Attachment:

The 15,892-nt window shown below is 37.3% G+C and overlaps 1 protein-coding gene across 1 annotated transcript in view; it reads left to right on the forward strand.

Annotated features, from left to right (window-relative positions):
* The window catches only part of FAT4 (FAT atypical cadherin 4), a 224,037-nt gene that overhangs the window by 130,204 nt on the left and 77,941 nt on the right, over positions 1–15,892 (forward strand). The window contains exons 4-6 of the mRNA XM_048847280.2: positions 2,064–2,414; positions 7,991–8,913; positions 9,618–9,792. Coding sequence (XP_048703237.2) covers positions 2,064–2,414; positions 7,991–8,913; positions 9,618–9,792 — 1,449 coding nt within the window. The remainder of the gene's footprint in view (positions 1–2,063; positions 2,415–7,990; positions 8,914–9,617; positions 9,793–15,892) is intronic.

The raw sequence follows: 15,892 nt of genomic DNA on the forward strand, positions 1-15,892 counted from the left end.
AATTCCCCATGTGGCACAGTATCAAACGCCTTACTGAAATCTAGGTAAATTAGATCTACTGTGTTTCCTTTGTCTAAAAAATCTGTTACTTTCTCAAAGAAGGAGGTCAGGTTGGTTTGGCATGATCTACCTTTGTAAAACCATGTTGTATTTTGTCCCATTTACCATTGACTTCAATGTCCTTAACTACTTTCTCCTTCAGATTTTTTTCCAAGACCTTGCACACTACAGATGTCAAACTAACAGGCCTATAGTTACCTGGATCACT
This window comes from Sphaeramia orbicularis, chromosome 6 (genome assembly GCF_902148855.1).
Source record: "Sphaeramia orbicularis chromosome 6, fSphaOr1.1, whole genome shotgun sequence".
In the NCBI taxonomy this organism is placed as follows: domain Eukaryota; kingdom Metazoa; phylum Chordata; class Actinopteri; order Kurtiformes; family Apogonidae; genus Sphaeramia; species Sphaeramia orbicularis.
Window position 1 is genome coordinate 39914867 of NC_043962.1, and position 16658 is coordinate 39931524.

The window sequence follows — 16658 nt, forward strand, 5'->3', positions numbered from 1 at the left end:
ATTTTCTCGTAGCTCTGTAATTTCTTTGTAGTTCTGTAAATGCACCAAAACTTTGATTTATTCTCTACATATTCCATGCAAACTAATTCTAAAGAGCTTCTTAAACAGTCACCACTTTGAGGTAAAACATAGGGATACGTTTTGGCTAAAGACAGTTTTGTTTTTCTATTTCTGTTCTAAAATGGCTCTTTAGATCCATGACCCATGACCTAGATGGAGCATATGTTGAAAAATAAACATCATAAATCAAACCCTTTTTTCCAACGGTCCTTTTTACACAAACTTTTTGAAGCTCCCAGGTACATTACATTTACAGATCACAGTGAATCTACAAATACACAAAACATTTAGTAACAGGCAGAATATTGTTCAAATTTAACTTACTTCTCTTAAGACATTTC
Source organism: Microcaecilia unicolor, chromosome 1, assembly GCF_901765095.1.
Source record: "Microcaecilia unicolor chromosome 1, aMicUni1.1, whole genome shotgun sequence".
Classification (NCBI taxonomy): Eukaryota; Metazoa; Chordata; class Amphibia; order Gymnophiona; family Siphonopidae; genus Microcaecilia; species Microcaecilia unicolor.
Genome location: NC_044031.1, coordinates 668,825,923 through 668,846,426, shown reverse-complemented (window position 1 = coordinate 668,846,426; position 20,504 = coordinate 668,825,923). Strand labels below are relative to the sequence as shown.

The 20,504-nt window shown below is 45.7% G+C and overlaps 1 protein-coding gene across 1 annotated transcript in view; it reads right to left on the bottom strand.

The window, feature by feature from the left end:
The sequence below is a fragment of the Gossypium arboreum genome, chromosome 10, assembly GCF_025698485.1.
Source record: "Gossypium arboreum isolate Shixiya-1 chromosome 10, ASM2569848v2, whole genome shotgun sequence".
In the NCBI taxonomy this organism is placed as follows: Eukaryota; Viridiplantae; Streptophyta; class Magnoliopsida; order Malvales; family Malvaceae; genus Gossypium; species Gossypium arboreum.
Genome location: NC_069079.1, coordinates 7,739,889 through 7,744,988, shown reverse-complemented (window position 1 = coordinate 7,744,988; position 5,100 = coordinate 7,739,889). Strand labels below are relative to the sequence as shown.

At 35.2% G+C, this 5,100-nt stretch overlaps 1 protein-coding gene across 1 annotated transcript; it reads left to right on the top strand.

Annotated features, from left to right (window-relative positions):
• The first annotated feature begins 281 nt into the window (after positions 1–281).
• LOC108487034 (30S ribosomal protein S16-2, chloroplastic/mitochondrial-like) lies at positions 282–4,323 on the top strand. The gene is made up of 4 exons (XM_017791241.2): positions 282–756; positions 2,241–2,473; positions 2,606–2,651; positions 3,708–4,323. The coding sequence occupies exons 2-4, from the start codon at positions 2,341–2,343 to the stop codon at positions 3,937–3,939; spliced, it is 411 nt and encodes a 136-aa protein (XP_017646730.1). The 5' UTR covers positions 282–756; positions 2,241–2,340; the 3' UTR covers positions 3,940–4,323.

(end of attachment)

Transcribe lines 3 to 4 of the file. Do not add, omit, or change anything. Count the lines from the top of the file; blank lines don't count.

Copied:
* The window catches only part of FAT4 (FAT atypical cadherin 4), a 224,037-nt gene that overhangs the window by 130,204 nt on the left and 77,941 nt on the right, over positions 1–15,892 (forward strand). The window contains exons 4-6 of the mRNA XM_048847280.2: positions 2,064–2,414; positions 7,991–8,913; positions 9,618–9,792. Coding sequence (XP_048703237.2) covers positions 2,064–2,414; positions 7,991–8,913; positions 9,618–9,792 — 1,449 coding nt within the window. The remainder of the gene's footprint in view (positions 1–2,063; positions 2,415–7,990; positions 8,914–9,617; positions 9,793–15,892) is intronic.

The raw sequence follows: 15,892 nt of genomic DNA on the forward strand, positions 1-15,892 counted from the left end.